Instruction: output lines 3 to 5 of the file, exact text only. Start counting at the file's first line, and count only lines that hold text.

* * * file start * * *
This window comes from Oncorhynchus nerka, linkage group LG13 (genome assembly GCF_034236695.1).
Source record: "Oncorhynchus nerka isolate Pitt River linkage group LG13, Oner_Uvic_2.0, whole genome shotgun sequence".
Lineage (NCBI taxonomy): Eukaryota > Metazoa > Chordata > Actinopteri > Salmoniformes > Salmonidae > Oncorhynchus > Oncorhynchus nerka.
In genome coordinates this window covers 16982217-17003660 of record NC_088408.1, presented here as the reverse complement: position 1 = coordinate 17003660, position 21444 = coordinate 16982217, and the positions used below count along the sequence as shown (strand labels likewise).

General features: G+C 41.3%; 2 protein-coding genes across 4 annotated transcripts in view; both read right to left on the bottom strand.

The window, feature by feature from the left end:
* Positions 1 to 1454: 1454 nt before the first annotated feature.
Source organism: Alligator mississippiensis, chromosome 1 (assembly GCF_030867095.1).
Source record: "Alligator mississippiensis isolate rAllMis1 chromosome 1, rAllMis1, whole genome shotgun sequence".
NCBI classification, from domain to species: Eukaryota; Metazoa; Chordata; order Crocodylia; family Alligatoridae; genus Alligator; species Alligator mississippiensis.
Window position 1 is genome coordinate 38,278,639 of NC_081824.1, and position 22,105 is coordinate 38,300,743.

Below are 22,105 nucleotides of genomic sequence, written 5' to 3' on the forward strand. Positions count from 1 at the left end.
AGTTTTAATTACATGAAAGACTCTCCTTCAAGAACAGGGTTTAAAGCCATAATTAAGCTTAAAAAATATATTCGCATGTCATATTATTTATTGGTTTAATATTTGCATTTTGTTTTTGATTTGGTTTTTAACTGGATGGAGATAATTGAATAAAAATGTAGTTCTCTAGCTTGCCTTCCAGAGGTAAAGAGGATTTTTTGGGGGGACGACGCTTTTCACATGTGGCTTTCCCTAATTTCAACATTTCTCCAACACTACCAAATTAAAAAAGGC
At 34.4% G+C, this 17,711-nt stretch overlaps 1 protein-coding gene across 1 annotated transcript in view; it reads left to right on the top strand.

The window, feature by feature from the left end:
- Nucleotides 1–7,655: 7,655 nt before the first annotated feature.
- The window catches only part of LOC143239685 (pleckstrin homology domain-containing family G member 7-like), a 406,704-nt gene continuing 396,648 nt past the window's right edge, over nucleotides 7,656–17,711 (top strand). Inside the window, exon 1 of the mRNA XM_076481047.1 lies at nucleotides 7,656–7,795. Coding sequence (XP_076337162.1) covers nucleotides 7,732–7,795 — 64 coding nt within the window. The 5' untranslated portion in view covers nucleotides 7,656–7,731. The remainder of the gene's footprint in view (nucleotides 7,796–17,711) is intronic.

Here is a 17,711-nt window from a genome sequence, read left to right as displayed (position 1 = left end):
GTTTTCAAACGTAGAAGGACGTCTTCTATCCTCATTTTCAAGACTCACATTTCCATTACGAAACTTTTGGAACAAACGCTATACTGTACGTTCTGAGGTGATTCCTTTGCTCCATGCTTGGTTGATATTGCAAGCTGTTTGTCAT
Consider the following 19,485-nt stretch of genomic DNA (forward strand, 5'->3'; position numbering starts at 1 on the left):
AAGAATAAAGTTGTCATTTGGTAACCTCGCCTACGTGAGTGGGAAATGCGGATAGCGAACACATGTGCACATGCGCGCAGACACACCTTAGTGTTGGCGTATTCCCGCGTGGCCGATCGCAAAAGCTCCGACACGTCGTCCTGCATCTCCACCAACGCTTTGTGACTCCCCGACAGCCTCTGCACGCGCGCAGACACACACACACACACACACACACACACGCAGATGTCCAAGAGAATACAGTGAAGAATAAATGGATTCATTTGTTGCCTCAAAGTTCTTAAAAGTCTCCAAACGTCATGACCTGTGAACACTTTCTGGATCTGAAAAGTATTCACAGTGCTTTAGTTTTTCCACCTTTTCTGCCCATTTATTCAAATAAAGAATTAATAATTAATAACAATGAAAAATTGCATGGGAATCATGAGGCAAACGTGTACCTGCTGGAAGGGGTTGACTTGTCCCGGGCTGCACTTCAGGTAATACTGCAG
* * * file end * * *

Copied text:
Lineage (NCBI taxonomy): Eukaryota > Metazoa > Chordata > Actinopteri > Salmoniformes > Salmonidae > Oncorhynchus > Oncorhynchus nerka.
In genome coordinates this window covers 16982217-17003660 of record NC_088408.1, presented here as the reverse complement: position 1 = coordinate 17003660, position 21444 = coordinate 16982217, and the positions used below count along the sequence as shown (strand labels likewise).

General features: G+C 41.3%; 2 protein-coding genes across 4 annotated transcripts in view; both read right to left on the bottom strand.